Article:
MARQUARDT: We noted that more than 3.5 million veterans will be impacted. How much do you think this bill will improve their lives?

TORRES: I mean, drastically, right? This issue impacts them financially, mentally, physically, emotionally. You know, we've had a lot of people take their lives because of this war that followed them home. And my husband attempted to take his life a few years ago, when he lost his joband almost lost our home. It's just become such a tragic issue, this injustice.

So to know that 3.5 million people, you know, that's -- just to know that they'll be helped and they won't have to be begging for help, it just really gives my heart a lot of peace because that I believe that'll decrease the number of suicides that we're seeing in the veteran community. MARQUARDT: Of course, this legislation is a major victory. Now it needs to be implemented and so much of this is going to be coming down to the V.A. which, of course, is where so many veterans get their health care. So what are your concerns there in terms of the next step when actually go to try to get help?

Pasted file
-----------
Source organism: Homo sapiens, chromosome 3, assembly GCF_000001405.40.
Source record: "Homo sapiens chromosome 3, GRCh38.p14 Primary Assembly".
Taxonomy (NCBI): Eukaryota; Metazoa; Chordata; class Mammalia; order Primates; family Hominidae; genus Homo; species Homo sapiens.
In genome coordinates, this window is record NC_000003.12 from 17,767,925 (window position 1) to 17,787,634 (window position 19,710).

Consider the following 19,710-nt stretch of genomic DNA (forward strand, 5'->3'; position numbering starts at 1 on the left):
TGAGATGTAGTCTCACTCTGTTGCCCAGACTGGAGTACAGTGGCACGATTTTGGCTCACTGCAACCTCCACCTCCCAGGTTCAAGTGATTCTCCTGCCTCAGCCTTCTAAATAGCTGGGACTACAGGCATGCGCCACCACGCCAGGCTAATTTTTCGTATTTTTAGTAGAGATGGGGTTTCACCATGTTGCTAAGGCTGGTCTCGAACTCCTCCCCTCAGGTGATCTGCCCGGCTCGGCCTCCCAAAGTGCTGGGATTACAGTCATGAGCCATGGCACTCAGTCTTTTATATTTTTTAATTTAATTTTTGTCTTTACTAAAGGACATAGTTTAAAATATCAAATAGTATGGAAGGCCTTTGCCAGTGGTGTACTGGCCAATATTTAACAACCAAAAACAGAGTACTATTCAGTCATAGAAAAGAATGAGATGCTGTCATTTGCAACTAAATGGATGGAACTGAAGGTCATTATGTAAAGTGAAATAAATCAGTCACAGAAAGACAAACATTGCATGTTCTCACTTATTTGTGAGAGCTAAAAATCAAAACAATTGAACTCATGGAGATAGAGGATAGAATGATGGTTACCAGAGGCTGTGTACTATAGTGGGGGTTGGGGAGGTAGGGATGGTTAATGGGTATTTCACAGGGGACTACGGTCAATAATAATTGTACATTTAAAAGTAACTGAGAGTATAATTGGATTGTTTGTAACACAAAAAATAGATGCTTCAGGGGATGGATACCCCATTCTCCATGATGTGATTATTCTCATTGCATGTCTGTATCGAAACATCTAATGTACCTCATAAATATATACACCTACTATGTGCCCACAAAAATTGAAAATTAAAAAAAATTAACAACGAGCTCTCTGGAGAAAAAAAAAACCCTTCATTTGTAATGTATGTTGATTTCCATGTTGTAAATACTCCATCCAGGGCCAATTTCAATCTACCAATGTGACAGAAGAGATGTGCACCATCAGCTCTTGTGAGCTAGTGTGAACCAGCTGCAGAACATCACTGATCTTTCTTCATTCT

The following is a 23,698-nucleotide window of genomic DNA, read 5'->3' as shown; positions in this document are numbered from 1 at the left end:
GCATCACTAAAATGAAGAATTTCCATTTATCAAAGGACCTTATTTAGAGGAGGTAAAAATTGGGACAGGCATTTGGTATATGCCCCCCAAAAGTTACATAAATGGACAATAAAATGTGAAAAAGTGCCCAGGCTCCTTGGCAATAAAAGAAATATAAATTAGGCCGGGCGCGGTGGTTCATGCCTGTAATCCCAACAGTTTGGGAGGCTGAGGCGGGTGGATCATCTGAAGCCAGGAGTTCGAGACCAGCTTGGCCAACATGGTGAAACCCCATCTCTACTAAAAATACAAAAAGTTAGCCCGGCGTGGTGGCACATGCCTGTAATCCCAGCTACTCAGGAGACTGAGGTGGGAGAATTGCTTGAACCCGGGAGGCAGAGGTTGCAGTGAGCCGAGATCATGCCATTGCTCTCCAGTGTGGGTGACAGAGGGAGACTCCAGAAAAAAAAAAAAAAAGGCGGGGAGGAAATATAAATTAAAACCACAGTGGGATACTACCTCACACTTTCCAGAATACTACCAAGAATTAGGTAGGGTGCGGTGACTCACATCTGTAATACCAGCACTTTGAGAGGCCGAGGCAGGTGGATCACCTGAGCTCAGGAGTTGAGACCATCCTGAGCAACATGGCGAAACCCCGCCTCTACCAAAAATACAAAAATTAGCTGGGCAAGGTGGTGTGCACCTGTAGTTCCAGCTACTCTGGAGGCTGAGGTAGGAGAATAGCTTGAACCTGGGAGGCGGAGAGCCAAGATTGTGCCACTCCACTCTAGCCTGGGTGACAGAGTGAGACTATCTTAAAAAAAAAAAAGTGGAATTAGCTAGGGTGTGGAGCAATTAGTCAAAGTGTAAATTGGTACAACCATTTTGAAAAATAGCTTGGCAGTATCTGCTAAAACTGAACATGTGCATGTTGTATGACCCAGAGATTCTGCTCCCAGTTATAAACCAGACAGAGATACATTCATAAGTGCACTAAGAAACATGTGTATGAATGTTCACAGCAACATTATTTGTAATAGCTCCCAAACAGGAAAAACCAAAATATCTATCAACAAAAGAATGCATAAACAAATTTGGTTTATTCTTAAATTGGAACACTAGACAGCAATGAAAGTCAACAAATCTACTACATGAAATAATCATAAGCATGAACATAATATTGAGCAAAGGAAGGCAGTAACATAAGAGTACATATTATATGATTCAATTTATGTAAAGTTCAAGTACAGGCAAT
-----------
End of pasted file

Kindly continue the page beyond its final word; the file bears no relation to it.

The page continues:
TORRES: Yes. So, you know, we're going to be on top of the implementation, the oversight and the education that needs to be carried out and executed by the Department of Veteran Affairs and the Department of Defense.


I expect full cooperation from both agencies. And we will make sure that we won't have to do another firewatch, right, that they'll actually do the right thing. And I'm grateful for Secretary McDonough because he's already put a website out, a platform where veterans can go and access information on how to navigate their benefits in health care.